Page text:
I lost my virginity in a Hamilton cinema. Of course, I wish it had been one of the better cinemas we have around now, but I’m sad to say it was Hamilton’s Village Cinema multiplex, or what eventually became ‘Event Cinemas Centreplace’ before it then eventually became that big blocked off space in Centreplace Mall. The recliners at the Lido would have been ideal for that sort of thing, but then again, at that age I was simply happy to be there.
I am referring, of course, to my first time in a cinema watching a movie on the big screen. For reasons inexplicable, I was a late bloomer in this department. So it was only when I was on the verge of teenagehood that I went to watch my first kids’ movie. It was Home Alone 2, written by John Hughes, a director who I eventually grew to like for his other earlier work (just not that one). At the time I liked that movie well enough, and my movie addiction only grew from there. I saw the first two movies of The Lord of the Rings series in Hamilton, along with the very first foreign-language films, and a lot of other films that were pretty terrible in retrospect but I enjoyed enough at the time.
It’s safe to say movie-watching in Hamilton has certainly had its ups and downs. Theatres with historical legacies like the Embassy (where Richard O’Brien once worked) and the Carlton have come and gone. At one point my friends and I were forced to drive to Auckland to watch movies because the only cinema in Hamilton at the time – Village Cinemas Centreplace – was built in such a way that a single slightly tall individual sitting in front of you would be able to ruin your movie-watching experience.
Thankfully, entrepreneurs and big bad corporations seem to have stepped in to fill the gap, although oftentimes the wait for this to happen has seemed a long and painful one. The closing of the Rialto was the most painful, but the Victoria Cinema stepped in to fill that gap. The Victoria exposed us to the joys of a really friendly set of proprietors who would remember that you were in there ‘all the time’ (or maybe that was just me?), bring cheesecake and coffee in to you during the movie, and allow you to screen whatever you wanted in their cinema. They also exposed us to some truly fantastic Israeli films, some of which – such as Walk on Water – I still think about today.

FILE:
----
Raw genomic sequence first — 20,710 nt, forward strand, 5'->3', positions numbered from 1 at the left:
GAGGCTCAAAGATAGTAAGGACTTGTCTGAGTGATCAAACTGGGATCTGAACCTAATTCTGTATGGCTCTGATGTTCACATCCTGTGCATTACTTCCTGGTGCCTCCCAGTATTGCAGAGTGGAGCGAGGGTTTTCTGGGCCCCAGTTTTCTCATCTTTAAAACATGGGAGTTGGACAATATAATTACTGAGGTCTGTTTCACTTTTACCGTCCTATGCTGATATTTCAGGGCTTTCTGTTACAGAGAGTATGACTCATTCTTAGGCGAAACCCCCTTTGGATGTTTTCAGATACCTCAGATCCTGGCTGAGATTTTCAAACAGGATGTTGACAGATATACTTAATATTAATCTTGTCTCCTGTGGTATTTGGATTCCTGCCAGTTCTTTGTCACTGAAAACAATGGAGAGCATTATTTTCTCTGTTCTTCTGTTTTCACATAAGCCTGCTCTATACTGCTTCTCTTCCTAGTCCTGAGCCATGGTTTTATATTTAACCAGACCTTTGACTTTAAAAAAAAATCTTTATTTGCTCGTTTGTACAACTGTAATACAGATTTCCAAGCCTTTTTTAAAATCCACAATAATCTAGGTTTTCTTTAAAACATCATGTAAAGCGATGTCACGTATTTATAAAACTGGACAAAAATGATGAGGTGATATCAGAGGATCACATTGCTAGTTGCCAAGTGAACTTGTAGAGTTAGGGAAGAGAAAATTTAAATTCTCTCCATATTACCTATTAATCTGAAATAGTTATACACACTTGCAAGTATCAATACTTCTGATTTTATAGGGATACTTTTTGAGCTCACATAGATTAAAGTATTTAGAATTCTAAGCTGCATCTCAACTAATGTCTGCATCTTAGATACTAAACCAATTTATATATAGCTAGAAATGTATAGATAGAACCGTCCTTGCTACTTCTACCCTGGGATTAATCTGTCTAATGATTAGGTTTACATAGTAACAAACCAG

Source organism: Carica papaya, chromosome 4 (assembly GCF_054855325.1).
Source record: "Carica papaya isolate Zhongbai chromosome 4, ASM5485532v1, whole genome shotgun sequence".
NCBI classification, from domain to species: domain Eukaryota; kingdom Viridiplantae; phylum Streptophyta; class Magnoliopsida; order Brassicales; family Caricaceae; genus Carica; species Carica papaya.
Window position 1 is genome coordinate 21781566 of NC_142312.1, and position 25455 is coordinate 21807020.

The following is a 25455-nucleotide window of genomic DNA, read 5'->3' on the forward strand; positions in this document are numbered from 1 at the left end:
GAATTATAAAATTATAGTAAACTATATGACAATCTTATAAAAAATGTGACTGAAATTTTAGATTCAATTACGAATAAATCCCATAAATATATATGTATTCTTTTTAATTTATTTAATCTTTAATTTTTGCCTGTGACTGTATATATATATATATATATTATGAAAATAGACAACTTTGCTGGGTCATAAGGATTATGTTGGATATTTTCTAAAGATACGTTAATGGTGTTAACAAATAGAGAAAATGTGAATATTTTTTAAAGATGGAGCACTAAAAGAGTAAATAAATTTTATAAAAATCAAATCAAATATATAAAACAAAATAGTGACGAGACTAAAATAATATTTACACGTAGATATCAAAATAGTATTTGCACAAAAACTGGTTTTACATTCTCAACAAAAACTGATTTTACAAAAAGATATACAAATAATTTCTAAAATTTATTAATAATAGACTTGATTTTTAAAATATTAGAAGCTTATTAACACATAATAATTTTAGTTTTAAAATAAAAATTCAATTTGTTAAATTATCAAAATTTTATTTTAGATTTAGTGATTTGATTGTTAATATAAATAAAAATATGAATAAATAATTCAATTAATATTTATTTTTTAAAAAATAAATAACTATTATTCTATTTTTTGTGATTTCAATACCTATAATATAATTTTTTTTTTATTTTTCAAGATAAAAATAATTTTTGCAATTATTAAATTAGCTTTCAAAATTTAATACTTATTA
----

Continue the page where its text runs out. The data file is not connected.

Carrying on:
Then the Lido totally transformed the old Rialto cinema space, and Skycity Cinemas eventually redid their Chartwell cinema providing us with a high quality mainstream cinema experience too. A few years later Hoyts would move in and give us the definitive cinema-going hot dog, capitalism-themed ice-cream, and a cinema exit resembling a birth canal (all good things).
And now the International Film Festival is back for another year and a new Hoyts cinema is about to open in the CBD. The latter will no doubt be of some relief to the Lido’s staff, who I once saw had to help somebody find something in their screening list that would be similar to the ‘Fast and the Furious’ movie he had walked in wanting to see.
I’m looking forward to both the movies and the camaraderie of the International Film Festival in Hamilton. I’ve been to the same festival in other cities around the country, and the crowds mainly stick to themselves, and whilst Hamiltonians don’t bother cinemagoers who don’t want to be bothered, they certainly don’t exclude you either. I still remember fondly watching all three parts of Carlos for the New Zealand Film Festival(NZFF) in Hamilton a few years ago, and the animated discussions that occurred between each one. All of us ended up in agreement that Carlos the Jackal was quite possibly one of the most spectacularly unsuccessful terrorists ever, but that he probably didn’t care given the number of topless women he seemed to attract.
Some people worry about the ability of Hamilton to sustain such a diverse range of great cinemas. I’m hoping that it does, and I see hope in the place seeing a movie now has as part of a great Hamiltonian tradition. That tradition is one of Hamilton being the kind of place where everybody – no matter how old they are – goes out at night. I once heard a 70+ year old complain that she had been at a restaurant on Victoria Street after 11PM and had seen things on the street that would have passed for high sin in her heyday. While a lot of people doubted the veracity of this story, what I took away from it was that old ladies in Hamilton –just like the young –make a habit of going out late at night.
Now it may be true that the Lido Cinema hasn’t opened its doors late at night yet – and Hoyts in Te Awa is only just starting to on Friday nights – but a lot of people are starting to view going to the movies as a nice way to start their (hopefully) very long night. In the future, hopefully, this will mean more patrons for all of these cinemas.
So, I for one, am looking forward to starting my long nights out over the town over these next few weeks with a film festival movie or two. It won’t be pretty seeing my bank balance whittle away, but I’ll be glad for the choice and opportunity, and if the movie turns out to be terrible, well, there are always the sinners on Victoria Street.
@hornykitten is a pornstar-turned-economist, an ex-Hamiltonian living overseas, and kind of a big deal on Twitter.
Check out @hornykitten’s blog at http://randomdribble.wordpress.com/
Also check out his other guest post on lovethetron: https://lovethetron.wordpress.com/2013/01/25/guest-blogger-friday-love-the-tron-lover/